For telephony, he says he typically figures on one server for every 100 concurrent users. On average, Morimoto estimates that for many companies, about 10% of the employees are on the phone at any given time, meaning one server can likely handle 1,000 users. Ergo, a company with 5,000 people, would likely need five servers. On the other hand, with virtualization, this doesn't necessarily mean purchasing a lot of new hardware. "A company with that many people is going to be in three or four buildings. So you will probably have a server in every building anyway," he describes.
The upshot is that running a multitude of Lync's features means needing access to a good number of physical servers, plus load balancers. Lync will also need Microsoft-approved optimized SIP phones or Windows desktops to function as full-featured phones (with Mac support coming soon).
Another legitimate complaint Schurman lobbed at Lync was that it was far more expensive than users expected. Like every other Microsoft product, a discussion about Lync licensing feels like falling down a rabbit hole. Lync has a reputation of being free because when Lync was introduced, users who had already had the Microsoft Office Communications Server Enterprise client access license and a Software Assurance agreement, got the Lync Plus CAL for free.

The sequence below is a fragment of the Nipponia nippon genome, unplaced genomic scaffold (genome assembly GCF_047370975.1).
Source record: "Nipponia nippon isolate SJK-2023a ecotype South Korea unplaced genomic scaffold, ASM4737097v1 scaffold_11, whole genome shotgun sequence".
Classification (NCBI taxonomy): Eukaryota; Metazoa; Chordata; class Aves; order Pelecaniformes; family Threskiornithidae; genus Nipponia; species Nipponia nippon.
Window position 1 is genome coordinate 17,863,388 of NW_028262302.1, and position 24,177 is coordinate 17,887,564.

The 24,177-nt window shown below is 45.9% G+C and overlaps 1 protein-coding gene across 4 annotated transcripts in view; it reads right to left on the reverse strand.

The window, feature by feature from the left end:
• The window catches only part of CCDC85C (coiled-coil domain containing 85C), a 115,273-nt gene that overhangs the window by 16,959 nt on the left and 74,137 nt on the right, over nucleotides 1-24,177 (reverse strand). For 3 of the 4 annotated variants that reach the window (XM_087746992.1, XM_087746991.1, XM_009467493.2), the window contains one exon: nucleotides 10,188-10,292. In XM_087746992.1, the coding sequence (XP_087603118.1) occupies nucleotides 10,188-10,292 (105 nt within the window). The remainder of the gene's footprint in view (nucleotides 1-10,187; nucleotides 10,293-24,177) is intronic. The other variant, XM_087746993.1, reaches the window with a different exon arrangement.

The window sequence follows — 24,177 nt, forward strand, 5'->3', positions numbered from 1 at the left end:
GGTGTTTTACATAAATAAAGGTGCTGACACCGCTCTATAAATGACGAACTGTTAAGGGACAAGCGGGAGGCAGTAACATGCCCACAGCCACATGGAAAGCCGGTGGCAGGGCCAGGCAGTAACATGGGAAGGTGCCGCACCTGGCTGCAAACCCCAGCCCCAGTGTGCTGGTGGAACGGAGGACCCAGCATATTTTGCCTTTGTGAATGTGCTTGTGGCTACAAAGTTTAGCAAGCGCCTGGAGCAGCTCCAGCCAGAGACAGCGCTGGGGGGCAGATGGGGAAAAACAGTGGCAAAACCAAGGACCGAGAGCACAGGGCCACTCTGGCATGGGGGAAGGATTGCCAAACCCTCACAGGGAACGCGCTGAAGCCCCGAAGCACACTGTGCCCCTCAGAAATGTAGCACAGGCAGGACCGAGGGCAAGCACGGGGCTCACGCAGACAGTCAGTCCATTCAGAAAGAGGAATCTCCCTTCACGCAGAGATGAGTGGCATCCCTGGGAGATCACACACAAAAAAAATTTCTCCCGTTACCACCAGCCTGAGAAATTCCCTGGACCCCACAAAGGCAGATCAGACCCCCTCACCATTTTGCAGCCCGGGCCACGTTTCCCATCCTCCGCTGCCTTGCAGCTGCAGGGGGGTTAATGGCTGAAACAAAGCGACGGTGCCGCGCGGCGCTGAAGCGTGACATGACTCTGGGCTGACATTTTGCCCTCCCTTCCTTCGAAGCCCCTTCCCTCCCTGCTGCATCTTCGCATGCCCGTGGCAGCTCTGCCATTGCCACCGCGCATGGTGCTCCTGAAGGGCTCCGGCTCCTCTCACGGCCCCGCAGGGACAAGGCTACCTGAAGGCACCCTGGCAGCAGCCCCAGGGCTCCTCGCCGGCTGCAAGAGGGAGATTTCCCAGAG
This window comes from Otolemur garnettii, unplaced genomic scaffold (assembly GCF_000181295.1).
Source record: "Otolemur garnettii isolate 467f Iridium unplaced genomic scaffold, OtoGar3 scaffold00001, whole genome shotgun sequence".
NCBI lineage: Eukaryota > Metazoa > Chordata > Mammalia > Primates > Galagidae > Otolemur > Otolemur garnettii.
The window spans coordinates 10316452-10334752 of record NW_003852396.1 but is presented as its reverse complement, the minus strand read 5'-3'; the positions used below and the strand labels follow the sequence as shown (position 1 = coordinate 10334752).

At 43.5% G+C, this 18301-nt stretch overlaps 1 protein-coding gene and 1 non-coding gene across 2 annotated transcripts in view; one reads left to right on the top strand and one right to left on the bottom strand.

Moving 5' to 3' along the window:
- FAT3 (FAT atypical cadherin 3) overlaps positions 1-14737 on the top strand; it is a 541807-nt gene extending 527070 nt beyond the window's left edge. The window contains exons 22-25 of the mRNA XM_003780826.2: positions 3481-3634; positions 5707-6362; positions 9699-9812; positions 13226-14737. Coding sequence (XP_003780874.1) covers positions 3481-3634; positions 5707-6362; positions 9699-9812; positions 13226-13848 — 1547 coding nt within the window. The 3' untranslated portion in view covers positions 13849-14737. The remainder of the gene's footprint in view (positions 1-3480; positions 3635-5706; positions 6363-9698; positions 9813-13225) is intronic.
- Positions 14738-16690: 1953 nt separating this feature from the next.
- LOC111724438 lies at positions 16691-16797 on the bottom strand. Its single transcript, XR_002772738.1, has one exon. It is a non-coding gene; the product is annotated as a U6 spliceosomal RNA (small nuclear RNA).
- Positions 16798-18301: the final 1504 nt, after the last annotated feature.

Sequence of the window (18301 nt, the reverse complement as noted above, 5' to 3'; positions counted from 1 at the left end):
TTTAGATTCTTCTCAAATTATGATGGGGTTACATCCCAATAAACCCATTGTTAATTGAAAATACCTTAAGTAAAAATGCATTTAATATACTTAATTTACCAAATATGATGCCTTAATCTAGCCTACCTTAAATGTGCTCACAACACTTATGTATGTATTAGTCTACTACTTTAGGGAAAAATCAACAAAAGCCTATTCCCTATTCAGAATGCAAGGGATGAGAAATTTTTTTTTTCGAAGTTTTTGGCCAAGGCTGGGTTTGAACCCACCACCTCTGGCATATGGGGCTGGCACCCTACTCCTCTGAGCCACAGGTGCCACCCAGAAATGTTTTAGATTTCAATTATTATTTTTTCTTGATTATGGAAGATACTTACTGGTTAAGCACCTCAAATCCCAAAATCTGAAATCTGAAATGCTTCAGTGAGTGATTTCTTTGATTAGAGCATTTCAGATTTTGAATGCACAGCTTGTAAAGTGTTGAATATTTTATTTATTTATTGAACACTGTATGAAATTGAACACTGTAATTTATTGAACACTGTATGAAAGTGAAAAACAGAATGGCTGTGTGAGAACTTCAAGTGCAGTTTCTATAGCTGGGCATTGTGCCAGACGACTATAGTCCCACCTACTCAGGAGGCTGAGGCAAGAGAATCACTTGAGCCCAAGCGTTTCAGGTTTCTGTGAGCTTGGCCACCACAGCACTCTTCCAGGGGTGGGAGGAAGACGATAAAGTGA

That deal no longer exists, although most Microsoft customers will not have to pay extra for the Lync Enterprise Edition CAL. It is included in the Enterprise CAL Suite, which covers Windows Server, Exchange, SharePoint, System Center and Forefront as well as Lync.
However, when using the Lync Enterprise Edition, other licensing may apply, such as a requirement to license SQL Server. Microsoft confirms that the Enterprise Edition uses SQL Server for the backend server and therefore Microsoft requires Lync users to have a valid SQL Server to cover that server.
Again, SMB could be spared as "Lync Server Standard Edition users need no separate SQL license," a Microsoft spokesperson says.
In all fairness, these drawbacks in Enterprise Lync have caused many more untrue rumors to circulate about the product, too.
Microsoft has dismissed some of them: Lync does support site-to-site failover. In a well-planned system, if one server role goes down, the others need not be affected. And Direct SIP, Microsoft's interconnection with PBX systems, supports multiple vendors' products, Microsoft says. These include Cisco and Avaya.
Julie Bort is the editor of Network World's Microsoft Subnet and Open Source Subnet communities. She writes the Microsoft Update and Source Seeker blogs. Follow Bort on Twitter @Julie188.